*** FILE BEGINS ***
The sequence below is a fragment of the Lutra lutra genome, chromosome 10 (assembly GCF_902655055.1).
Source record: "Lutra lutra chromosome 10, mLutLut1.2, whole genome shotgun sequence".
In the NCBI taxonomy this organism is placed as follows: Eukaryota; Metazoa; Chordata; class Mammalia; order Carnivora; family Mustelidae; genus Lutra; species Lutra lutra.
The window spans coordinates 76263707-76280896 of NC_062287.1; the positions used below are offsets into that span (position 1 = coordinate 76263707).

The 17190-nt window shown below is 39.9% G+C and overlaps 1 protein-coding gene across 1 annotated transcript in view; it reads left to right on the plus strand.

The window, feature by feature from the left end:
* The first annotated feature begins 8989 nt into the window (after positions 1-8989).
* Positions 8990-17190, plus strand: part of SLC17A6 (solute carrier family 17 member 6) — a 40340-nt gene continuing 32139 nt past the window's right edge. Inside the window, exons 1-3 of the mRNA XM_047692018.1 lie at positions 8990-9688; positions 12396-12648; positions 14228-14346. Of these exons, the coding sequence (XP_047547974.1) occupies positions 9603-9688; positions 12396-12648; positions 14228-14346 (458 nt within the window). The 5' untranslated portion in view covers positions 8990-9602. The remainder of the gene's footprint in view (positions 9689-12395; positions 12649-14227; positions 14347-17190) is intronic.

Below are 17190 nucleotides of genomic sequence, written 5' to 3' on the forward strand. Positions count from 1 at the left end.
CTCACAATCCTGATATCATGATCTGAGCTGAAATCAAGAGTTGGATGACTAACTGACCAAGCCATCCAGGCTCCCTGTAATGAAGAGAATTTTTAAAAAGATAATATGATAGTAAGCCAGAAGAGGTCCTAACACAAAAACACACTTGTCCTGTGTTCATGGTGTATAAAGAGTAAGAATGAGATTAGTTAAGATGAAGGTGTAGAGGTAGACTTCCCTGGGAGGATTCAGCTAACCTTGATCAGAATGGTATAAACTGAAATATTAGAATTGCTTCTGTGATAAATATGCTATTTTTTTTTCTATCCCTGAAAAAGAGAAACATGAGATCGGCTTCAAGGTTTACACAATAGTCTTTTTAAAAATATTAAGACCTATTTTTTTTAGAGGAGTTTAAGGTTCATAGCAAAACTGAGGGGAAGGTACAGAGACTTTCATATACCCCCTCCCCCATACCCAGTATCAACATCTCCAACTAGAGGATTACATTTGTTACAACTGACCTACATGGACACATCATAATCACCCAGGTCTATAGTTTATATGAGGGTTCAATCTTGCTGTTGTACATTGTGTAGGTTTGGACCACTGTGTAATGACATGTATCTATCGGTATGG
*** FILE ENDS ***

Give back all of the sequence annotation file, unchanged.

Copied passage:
The sequence below is a fragment of the Lutra lutra genome, chromosome 10 (assembly GCF_902655055.1).
Source record: "Lutra lutra chromosome 10, mLutLut1.2, whole genome shotgun sequence".
In the NCBI taxonomy this organism is placed as follows: Eukaryota; Metazoa; Chordata; class Mammalia; order Carnivora; family Mustelidae; genus Lutra; species Lutra lutra.
The window spans coordinates 76263707-76280896 of NC_062287.1; the positions used below are offsets into that span (position 1 = coordinate 76263707).

The 17190-nt window shown below is 39.9% G+C and overlaps 1 protein-coding gene across 1 annotated transcript in view; it reads left to right on the plus strand.

The window, feature by feature from the left end:
* The first annotated feature begins 8989 nt into the window (after positions 1-8989).
* Positions 8990-17190, plus strand: part of SLC17A6 (solute carrier family 17 member 6) — a 40340-nt gene continuing 32139 nt past the window's right edge. Inside the window, exons 1-3 of the mRNA XM_047692018.1 lie at positions 8990-9688; positions 12396-12648; positions 14228-14346. Of these exons, the coding sequence (XP_047547974.1) occupies positions 9603-9688; positions 12396-12648; positions 14228-14346 (458 nt within the window). The 5' untranslated portion in view covers positions 8990-9602. The remainder of the gene's footprint in view (positions 9689-12395; positions 12649-14227; positions 14347-17190) is intronic.

Below are 17190 nucleotides of genomic sequence, written 5' to 3' on the forward strand. Positions count from 1 at the left end.
CTCACAATCCTGATATCATGATCTGAGCTGAAATCAAGAGTTGGATGACTAACTGACCAAGCCATCCAGGCTCCCTGTAATGAAGAGAATTTTTAAAAAGATAATATGATAGTAAGCCAGAAGAGGTCCTAACACAAAAACACACTTGTCCTGTGTTCATGGTGTATAAAGAGTAAGAATGAGATTAGTTAAGATGAAGGTGTAGAGGTAGACTTCCCTGGGAGGATTCAGCTAACCTTGATCAGAATGGTATAAACTGAAATATTAGAATTGCTTCTGTGATAAATATGCTATTTTTTTTTCTATCCCTGAAAAAGAGAAACATGAGATCGGCTTCAAGGTTTACACAATAGTCTTTTTAAAAATATTAAGACCTATTTTTTTTAGAGGAGTTTAAGGTTCATAGCAAAACTGAGGGGAAGGTACAGAGACTTTCATATACCCCCTCCCCCATACCCAGTATCAACATCTCCAACTAGAGGATTACATTTGTTACAACTGACCTACATGGACACATCATAATCACCCAGGTCTATAGTTTATATGAGGGTTCAATCTTGCTGTTGTACATTGTGTAGGTTTGGACCACTGTGTAATGACATGTATCTATCGGTATGG